Julius got to his knees and leaned over her. He ran his fingers up her leg and to the fly of her shorts.
“Not yet,” she said, and placed her hand over his, clamping it to her waist.
He leaned down and they kissed again. Her lips no longer trembled and her eyes stayed open. She released his hand and he ran it up her side.
“We don't have to,” Julius said. His hands shook as he touched her face and kissed her cheek.
“I want to,” she said.
“You sure?” He leaned on his elbow at her side, his head level with her chest so he had to arch his neck to look at her face.
Amy nodded. “I'm just nervous.”
“Me too,” he said, and let out a half-gasp, half-laugh.
She took his hand and led it back to her shorts. He watched her chest heave as he fumbled with the button. Her underwear matched the bra, vibrant against the grass they had trampled. He had a hard time with his own shorts, too, rushing to shove them down his legs. The compass knocked against his knee as his legs shivered. He kissed the curve of her chest above the edge of her bra.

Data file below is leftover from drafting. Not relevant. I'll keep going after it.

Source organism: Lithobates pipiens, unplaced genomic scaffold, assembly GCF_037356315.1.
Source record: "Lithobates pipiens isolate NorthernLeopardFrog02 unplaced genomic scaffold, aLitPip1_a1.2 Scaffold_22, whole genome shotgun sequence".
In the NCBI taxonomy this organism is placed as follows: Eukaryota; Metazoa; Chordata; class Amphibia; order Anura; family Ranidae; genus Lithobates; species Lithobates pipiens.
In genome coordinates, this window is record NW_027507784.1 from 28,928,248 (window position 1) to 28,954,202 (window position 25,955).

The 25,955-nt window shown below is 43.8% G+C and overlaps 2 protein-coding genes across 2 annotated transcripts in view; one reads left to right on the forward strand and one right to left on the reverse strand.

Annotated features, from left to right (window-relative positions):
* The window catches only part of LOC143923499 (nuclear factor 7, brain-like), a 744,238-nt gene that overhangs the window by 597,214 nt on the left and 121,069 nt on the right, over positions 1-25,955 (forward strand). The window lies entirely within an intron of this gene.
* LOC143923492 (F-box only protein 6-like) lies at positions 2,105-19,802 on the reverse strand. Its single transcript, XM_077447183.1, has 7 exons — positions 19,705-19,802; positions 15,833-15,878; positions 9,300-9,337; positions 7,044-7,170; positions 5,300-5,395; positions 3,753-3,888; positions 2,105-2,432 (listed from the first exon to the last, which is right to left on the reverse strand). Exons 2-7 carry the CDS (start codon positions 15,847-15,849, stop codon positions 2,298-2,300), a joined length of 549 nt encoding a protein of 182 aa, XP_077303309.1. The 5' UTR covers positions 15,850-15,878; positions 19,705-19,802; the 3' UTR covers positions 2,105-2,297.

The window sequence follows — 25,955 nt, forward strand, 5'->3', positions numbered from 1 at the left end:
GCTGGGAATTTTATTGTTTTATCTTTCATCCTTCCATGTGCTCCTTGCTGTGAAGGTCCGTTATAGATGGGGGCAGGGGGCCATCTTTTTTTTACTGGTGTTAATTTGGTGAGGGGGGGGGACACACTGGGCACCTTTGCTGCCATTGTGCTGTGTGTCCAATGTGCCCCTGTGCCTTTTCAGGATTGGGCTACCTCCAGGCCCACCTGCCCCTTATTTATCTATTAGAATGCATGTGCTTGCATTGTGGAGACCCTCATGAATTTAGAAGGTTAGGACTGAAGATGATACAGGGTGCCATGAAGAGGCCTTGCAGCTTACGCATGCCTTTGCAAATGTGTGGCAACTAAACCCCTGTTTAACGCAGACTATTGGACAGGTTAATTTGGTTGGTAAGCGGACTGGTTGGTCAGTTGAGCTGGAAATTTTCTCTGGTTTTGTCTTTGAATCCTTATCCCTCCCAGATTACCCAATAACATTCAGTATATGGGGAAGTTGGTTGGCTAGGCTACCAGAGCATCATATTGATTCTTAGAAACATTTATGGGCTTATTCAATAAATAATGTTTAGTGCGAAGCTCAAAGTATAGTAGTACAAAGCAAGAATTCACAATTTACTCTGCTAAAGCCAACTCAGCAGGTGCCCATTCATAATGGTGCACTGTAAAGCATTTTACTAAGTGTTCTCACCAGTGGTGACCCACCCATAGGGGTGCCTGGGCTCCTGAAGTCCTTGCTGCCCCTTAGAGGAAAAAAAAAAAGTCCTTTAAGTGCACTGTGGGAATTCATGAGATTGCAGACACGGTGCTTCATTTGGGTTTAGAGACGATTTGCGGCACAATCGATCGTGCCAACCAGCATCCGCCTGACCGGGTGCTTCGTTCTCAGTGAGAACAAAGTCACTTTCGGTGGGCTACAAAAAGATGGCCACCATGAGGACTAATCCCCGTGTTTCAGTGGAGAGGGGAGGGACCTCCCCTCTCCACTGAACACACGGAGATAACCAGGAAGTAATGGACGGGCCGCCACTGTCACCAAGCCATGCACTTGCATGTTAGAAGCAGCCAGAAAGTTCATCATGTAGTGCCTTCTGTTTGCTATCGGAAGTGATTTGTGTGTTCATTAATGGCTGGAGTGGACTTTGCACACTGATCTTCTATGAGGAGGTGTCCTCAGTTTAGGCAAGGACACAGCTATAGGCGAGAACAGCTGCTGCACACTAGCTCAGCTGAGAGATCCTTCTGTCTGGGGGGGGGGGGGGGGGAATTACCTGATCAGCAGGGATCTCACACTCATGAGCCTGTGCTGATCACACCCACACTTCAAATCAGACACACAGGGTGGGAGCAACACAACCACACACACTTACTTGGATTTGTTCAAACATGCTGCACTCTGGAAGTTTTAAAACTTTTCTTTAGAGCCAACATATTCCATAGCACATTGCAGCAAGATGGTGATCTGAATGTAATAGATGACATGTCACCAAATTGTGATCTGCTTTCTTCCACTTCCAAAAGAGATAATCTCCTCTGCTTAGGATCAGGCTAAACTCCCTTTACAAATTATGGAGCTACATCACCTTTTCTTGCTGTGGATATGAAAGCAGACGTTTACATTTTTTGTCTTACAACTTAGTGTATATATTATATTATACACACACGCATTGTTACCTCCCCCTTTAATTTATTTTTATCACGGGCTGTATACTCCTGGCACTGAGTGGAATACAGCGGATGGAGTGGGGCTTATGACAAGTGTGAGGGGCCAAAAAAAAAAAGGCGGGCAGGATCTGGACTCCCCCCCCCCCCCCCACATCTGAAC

“Is this okay?” he asked, breathless.
Amy nodded, her eyes half closed but still looking at Julius' face pressed to her skin.
“You're beautiful,” he said, first quietly, and a second time louder.
Amy smiled. She leaned to the side and reached back, unhooking her bra, her breasts firm, nipples surrounded by goosebumps. He touched them, pressed his lips to them, as she ran her fingers through his crew cut. The grass prickled Julius' bare thighs. He shifted and pressed tightly against Amy.
“Are you scared?” she asked.